rape culture
By Emily George

Shame. Guilt. Confusion. Rage. Sadness.

These are the feelings I have when I think about my past.

I was sexually abused for the first ten years of my life by more than one person. I was raped twice as a teenager by those I considered friends. I woke up more than once with a strangers hand in my pants.

Not one of these incidents was ever reported.

I was afraid. As a child I attempted to tell someone what was happening to me, but I was not believed. After that I assumed no one would believe me, so I suppressed everything. I shoved it to the back of my mind so many times that my mind was so full it busted wide open.

I am not afraid anymore. This is my truth.

I was born with a vagina. It is my responsibility to make sure I am not raped; at least that is what I am told. No one has ever told me why. Why do I live in a culture that teaches “do not get raped” instead of “do not rape.”

Sometimes I find myself stuck in moments of time where reality does not make sense. Apparently this is common for people like me.

People. Like. Me.

I am in a group I never wanted to be in. I am a statistic, and I never had a choice. I never had a choice yet the stigma that surrounds my truth makes it difficult to voice it.

I will look you in the eye as I tell you of my past and watch the discomfort move through you. You do not know what to say and you do not want to talk about the ugly realities of this world we live in.

But I will tell you, because these things need to be talked about. My truth is that 1 in 3 girls and 1 in 5 boys are sexually abused by the time they reach age 18. My truth creates drug addicts. My truth perpetuates prostitution, sex slavery, and crime. My truth causes suicide. My truth creates prisoners. My truth becomes a cycle for many: abuse after abuse; assault after assault. And still our culture shies away from it and teaches us not to get raped instead of teaching do not rape.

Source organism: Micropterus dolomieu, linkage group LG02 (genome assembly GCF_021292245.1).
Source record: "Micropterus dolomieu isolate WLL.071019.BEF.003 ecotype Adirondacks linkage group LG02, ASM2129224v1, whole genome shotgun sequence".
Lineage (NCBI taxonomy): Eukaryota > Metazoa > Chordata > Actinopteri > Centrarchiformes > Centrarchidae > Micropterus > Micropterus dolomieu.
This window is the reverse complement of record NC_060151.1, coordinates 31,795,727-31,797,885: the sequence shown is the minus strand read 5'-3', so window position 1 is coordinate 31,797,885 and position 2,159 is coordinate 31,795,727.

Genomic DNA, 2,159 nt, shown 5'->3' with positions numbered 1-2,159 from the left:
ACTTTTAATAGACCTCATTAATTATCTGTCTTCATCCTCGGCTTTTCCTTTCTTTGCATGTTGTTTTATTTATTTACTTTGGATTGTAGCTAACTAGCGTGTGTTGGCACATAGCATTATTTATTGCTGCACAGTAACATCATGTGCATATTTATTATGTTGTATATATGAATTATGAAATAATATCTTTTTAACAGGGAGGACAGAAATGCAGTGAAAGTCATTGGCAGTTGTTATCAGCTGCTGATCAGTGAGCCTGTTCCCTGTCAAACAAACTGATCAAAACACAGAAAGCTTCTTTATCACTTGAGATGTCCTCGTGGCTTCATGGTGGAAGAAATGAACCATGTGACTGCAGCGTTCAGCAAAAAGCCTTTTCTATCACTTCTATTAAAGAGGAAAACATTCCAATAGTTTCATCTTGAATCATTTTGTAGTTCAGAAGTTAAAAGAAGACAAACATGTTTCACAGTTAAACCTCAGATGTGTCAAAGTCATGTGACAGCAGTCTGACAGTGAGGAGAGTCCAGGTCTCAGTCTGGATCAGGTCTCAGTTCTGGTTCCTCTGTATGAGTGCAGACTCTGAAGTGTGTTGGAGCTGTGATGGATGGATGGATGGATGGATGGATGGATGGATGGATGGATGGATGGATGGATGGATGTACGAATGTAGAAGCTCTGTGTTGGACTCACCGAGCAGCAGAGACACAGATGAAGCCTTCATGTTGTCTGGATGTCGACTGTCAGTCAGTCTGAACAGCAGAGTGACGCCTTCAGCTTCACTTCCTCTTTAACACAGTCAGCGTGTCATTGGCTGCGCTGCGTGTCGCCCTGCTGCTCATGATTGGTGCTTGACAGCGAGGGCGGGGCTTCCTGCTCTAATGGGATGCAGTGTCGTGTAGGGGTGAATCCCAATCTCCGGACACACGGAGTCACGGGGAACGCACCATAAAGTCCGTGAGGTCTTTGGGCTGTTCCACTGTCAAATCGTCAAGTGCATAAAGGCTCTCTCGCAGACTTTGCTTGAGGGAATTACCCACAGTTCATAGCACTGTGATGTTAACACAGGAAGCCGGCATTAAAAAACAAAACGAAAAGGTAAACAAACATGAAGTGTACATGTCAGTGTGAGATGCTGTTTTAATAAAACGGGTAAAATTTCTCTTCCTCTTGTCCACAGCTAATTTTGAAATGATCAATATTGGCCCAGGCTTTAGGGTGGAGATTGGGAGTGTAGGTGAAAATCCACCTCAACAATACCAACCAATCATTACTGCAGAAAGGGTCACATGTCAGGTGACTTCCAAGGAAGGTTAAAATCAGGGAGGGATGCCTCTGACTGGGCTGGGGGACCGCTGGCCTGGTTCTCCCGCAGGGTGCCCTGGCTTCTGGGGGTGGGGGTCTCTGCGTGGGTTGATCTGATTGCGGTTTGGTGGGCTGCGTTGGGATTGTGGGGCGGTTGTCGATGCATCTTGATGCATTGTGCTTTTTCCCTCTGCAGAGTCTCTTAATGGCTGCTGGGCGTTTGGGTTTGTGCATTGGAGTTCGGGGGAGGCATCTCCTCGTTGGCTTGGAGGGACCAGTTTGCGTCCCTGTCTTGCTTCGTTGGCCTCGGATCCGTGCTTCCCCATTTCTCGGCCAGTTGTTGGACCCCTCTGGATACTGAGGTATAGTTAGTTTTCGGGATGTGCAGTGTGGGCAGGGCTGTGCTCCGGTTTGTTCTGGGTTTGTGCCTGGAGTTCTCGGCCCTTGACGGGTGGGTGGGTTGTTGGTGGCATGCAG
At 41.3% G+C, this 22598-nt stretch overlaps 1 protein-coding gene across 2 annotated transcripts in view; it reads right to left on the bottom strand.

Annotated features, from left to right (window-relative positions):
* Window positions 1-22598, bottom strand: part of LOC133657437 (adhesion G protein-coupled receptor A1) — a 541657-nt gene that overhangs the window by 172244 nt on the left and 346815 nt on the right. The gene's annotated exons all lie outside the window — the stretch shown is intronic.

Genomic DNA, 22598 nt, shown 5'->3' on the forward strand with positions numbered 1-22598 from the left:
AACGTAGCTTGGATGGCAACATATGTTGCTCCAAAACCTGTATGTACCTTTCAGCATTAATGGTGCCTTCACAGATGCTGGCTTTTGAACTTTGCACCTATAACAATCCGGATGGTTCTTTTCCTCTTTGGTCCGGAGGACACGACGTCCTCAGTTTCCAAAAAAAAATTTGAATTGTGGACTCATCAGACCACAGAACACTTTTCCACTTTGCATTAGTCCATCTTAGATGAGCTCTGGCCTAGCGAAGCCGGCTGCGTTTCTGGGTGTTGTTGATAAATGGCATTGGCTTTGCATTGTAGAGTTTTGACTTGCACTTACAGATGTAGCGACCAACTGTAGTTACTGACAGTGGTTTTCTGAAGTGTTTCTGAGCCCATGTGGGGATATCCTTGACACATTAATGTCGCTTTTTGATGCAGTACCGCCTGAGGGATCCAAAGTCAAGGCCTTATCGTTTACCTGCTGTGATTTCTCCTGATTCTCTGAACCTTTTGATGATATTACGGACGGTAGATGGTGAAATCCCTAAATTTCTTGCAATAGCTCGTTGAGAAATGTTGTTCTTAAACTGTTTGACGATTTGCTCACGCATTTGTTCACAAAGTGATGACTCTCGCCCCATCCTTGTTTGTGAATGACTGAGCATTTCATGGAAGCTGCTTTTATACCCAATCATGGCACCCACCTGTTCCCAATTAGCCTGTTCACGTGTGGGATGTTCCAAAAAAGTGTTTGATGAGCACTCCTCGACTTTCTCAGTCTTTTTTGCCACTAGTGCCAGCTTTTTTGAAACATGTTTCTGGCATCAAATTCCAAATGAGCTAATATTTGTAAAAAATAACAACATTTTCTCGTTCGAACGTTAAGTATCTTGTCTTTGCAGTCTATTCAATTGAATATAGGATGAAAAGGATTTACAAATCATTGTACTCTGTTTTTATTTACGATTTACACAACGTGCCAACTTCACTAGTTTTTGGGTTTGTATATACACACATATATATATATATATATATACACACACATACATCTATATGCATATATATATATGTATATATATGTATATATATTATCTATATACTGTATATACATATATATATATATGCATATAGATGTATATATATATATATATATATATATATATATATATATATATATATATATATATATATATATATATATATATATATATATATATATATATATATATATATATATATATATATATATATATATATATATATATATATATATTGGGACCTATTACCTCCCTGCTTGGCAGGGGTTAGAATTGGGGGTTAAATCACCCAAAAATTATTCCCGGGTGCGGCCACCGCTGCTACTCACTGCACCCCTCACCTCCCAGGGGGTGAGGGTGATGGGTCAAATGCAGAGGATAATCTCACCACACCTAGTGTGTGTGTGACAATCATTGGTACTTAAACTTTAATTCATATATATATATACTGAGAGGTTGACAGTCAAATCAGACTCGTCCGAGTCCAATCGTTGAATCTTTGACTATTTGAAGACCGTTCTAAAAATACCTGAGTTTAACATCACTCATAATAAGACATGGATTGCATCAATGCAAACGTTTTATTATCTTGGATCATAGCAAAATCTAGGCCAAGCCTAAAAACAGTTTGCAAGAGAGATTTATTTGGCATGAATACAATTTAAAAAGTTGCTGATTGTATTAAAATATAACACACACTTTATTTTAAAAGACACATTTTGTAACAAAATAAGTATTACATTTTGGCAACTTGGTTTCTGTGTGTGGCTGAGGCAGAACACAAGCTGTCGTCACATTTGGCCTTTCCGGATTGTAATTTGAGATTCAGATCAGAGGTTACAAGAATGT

As I tell you that I have been raped you ask “What were you wearing? Were you drunk? Were you flirting with him?” and I ask you “How is that relevant?”

I must be mindful of where, when, and how I walk, how I dress, who I smile at, how much I drink, who I have sex with, and how many people I have sex with. I live in a society that won’t believe I had nothing to do with being raped. I live in a society that assumes I must have been asking for it.

I am forced to accept the fact that I will never receive justice because statute of limitations protect pedophiles and rapists. Some people do not remember what happened to them until years later and some can’t face it until then.

I am here to speak these truths, because your reality is not the reality. I do not care that I am making you uncomfortable, and I will not stop because change only comes when the comfortable become uncomfortable. It starts by talking. It starts with educating. We need to teach our children what rape and consent is. We need to watch for signs of our children being abused and educate people on what those signs are. It is our responsibility to protect each other. If you see something, say something. No matter how hard it may be.

I wish someone would have saved me.

Emily GeorgeEmily George is a teacher and writer learning to embrace her past as part of her identity.





Photo: (source)

Editor: Sherrin Fitzer



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